According to a new study in the Journal of Consumer Research, which examines how other peoples’ weight and food choices influence how much we eat, we are more likely to eat more in the presence of a thin person who eats a lot.
I’m not really sure how broadly (sorry) applicable these findings are, but they at least add to a growing body (double sorry) of evidence that indicates how our eating behaviours are shaped by social cues.
The press release, as usual, oversimplifies the concepts underlying the research. However it also points in an intriguing direction: how to interpret the fundamentally social nature of eating. Disordered eating is most often done in private, by oneself; it is deemed a shameful act and thus engaged in alone.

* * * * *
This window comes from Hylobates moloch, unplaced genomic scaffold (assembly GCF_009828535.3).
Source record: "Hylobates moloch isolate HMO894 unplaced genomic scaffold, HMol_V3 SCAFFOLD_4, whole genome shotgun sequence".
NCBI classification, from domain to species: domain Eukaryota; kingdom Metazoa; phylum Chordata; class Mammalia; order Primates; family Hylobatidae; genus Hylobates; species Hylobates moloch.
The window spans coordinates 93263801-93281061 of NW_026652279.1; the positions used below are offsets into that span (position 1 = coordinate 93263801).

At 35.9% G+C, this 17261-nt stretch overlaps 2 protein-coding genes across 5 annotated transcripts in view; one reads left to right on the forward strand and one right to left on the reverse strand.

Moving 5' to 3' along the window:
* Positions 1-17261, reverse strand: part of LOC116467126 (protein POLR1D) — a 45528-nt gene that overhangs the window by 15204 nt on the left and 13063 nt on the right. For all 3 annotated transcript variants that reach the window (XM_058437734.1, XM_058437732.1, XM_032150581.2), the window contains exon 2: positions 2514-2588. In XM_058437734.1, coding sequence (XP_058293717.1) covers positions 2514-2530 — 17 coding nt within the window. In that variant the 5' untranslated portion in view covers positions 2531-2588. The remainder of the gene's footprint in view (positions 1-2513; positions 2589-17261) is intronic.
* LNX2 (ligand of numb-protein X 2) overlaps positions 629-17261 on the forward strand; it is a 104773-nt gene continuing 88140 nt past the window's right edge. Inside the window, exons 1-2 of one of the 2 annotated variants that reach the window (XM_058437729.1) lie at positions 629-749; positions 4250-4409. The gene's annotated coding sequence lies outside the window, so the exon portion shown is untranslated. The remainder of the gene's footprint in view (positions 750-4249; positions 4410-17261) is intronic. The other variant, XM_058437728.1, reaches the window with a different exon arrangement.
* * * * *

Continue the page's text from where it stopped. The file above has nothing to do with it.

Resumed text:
Judging by cross-cultural evidence, eating socially is important for regulating our intake and contributes to our wellbeing. Cultures that prioritize shared meals appear less likely to have food-related health problems. Families that eat meals together demonstrate fewer problems such as teenage substance abuse and alienation, as well as a better nutrient intake. In other words, eating with other people is usually good for us.
Thus, I’m not sure “avoid skinny hungry people” is the advice we need to take from these findings. Rather, it points to the possibility that we as humans are predisposed to view eating as a social as well as a physiological activity. It also suggests that we need to consider our eating occasions carefully, opting for shared, joyful meals rather than furtive munching.